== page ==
US Open: Errani Lives Up to Her Lowered Expectations
Sara Errani all but admitted she could see her loss coming, as if those 0's in her first round 6-0, 6-0 victory against a 152nd-ranked lucky loser were eyeglasses that could see into the future.
The number 4 seed crashed and burned in a half-empty Arthur Ashe Stadium, losing to her friend and Italian Fed Cup teammate, 83rd-ranked Flavia Pennetta, 6-3, 6-1.
Tennis Hate, and tears, bubbled up while she explained herself to the Fourth Estate.
"I think the worst thing was the fight. Normally is my best thing that I do on the court, and today was not good," said Errani. "I'm not that kind of player that can go there and make ace and winner, and if the ball is going in I'm doing good. For me is to go there and fight."
I don't want to go to play. I don't want to play. I don't want to stay there on the court. I feel very bad." - Sara Errani
Today, there was no scrap in the scrappy 26-year-old, who was the runner up this year at the French Open and a semifinalist last year here, on the very same blue court where she had so much trouble keeping the bad thoughts and self-doubt at bay.
While she got 93% of her first serves in -- and who wouldn't on the tour, hitting at an average speed of 78 miles per hour? -- Errani only won 38% of those points. Yikes. Pennetta blasted through her Worthy Opponent, hitting 33 winners to Errani's 12.
"I tried to play aggressive from the very beginning and I was perfect today," said Pennetta.
Sounds like she's been hanging out with Roger Federer in the Player's Lounge.
Errani said the pressure of being in the Top Five has been weighing on her. She doesn't think she belongs here, just a few clicks down the rankings from Serena Williams and Victoria Azarenka, who have 17 Grand Slam titles between them.
Errani has none.
"My problem isn't that I lost. I've lost a million times in my life," she said. "My problem is trying to find the desire to fight and be on the court ready to fight. For a few weeks, I haven't felt like I wanted to be on the court. I don't want to go to play. I don't want to play. I don't want to stay there on the court. I feel very bad."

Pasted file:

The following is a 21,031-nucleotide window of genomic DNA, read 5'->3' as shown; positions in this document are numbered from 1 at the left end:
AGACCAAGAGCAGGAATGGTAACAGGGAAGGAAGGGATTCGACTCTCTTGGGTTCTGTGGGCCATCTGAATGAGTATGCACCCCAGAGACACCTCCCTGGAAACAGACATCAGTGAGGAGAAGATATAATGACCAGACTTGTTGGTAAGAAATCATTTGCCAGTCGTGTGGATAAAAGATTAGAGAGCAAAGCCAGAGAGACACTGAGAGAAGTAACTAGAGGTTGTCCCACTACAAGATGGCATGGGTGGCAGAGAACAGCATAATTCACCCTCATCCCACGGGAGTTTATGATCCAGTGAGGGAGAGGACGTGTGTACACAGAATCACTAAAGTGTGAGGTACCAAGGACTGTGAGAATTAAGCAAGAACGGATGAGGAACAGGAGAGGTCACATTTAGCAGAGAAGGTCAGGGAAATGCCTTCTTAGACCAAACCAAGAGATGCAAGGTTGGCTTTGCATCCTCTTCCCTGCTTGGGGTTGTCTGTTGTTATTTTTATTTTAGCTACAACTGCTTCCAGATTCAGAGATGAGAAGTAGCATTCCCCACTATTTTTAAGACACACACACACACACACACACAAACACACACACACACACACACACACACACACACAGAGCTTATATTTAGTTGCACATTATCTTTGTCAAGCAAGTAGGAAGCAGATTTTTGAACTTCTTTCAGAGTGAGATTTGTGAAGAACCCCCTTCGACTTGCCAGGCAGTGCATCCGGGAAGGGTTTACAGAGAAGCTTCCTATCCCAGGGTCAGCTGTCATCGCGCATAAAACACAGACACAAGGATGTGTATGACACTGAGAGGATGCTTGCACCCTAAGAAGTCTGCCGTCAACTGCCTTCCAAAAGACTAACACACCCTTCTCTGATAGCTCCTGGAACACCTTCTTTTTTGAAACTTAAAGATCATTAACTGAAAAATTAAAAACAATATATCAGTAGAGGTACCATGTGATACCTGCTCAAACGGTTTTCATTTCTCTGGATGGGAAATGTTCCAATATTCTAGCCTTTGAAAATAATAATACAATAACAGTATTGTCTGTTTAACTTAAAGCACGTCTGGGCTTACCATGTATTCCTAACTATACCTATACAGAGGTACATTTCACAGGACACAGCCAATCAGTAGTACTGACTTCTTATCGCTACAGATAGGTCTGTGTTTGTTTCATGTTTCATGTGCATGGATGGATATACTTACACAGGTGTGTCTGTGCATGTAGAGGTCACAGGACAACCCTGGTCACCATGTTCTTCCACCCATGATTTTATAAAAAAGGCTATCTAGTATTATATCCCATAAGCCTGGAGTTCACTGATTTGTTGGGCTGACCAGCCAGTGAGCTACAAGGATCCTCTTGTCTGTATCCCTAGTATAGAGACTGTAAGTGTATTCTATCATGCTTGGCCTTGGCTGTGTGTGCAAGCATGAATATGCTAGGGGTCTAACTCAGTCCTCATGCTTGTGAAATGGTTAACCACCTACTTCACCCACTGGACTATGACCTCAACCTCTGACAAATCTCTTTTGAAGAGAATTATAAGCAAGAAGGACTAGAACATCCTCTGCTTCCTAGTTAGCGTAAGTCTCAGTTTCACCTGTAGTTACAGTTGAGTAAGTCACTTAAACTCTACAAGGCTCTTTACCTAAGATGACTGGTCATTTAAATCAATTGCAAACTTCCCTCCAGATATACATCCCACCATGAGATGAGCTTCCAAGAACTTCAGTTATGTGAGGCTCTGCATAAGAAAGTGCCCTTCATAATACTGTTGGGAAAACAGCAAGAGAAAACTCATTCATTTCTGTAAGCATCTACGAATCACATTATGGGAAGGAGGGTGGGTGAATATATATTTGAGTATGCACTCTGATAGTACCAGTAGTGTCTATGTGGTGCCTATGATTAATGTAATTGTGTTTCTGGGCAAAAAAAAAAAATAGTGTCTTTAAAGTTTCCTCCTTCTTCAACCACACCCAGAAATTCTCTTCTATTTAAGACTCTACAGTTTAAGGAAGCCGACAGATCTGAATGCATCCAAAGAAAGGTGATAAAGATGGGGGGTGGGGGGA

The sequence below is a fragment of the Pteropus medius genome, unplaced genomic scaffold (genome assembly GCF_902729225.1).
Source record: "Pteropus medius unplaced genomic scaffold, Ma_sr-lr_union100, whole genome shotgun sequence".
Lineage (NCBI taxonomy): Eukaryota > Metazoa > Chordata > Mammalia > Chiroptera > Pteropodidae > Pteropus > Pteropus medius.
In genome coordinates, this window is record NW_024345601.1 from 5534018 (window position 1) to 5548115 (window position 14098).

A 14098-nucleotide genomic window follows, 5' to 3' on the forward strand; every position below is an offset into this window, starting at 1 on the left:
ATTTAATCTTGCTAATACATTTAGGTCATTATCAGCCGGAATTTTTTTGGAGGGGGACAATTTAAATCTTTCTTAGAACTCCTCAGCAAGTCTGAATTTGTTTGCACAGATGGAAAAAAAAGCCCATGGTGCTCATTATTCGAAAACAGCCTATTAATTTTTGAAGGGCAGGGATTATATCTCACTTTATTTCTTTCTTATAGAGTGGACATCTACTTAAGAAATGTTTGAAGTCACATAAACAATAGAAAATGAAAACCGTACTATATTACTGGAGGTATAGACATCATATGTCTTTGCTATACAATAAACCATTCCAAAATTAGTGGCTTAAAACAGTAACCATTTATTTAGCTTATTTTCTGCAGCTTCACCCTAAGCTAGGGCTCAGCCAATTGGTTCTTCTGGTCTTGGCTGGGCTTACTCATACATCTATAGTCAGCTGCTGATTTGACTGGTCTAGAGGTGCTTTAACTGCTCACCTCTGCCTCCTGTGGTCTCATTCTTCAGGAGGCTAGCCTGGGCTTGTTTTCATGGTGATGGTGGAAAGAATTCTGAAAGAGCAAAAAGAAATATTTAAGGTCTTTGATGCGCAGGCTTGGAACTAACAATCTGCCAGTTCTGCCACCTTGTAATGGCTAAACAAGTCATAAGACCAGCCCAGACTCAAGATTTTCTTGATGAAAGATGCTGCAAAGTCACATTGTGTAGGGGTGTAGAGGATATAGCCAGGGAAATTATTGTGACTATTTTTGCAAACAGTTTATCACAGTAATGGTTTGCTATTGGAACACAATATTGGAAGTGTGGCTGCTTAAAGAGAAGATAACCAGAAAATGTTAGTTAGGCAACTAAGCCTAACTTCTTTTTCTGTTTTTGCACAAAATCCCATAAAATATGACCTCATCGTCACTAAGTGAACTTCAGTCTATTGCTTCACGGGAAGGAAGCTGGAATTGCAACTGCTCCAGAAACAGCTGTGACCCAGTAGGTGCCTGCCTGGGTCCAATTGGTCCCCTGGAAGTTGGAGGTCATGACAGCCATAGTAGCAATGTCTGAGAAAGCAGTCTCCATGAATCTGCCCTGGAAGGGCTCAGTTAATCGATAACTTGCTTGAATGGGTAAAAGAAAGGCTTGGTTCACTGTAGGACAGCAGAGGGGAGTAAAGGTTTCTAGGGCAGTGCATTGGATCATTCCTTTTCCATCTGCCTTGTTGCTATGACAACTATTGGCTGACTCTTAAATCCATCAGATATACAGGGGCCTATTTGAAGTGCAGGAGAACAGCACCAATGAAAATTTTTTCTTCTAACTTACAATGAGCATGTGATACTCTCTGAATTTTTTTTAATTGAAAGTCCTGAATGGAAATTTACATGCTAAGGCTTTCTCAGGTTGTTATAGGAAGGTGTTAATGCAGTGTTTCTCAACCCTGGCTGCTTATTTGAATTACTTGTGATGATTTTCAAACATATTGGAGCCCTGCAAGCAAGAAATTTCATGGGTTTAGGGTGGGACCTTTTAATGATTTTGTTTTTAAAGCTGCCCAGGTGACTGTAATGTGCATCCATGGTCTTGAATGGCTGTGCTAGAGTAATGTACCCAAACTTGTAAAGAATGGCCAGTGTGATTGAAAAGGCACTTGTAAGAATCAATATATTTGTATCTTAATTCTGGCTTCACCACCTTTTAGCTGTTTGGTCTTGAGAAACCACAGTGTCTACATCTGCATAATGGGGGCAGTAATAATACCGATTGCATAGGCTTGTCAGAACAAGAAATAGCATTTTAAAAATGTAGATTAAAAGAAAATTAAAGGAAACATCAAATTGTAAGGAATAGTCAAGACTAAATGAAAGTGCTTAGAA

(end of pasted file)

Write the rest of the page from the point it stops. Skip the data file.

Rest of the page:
O, anch'io, Sara, anch'io. When the Tennis Hate is thick and gooey, it's all I can do to walk onto the court. It feels like the soles of my shoes are melting into the asphalt. (Remember where I'm playing, Haters. Jackie Robinson Park in Bed-Stuy has no DecoTurf.) Just the other day, playing with my husband, I was broken, 4-5, a critical point in the set, and I was ready to walk off the court in disgust.
My Worthy Opponent and Husband had to remind me he still had to win in order to win. I was handing him the set, with my bad attitude, without putting up a fight.
I know all the players expecting from me, and I would like to know how to do. But you have to pass it on yourself." - Sara Errani
Not wanting to hand my husband anything, I mentally pulled up a chair and settled in. Let's make this a long conversation. I broke him back, and we went on to play a tie-break, one that I lost by only two points.
Sara Errani realizes, too, that it's an inside job. She may never have the fire power to get past Vika and Serena, but her game, her fight, has pushed her past Li Na and former number 1 Caroline Wozniacki and former Wimbledon champ Petra Kvitova. To stay there, and stay for a while, she needs to stare down her own doubt that she really belongs. She needs to respect her own talent.
"I know all the players expecting from me, and I would like to know how to do," she said. "But you have to pass it on yourself, and it's not never the same that somebody is telling you and not that you are passing on that moment. So I hope this can make me stronger, make me to improve."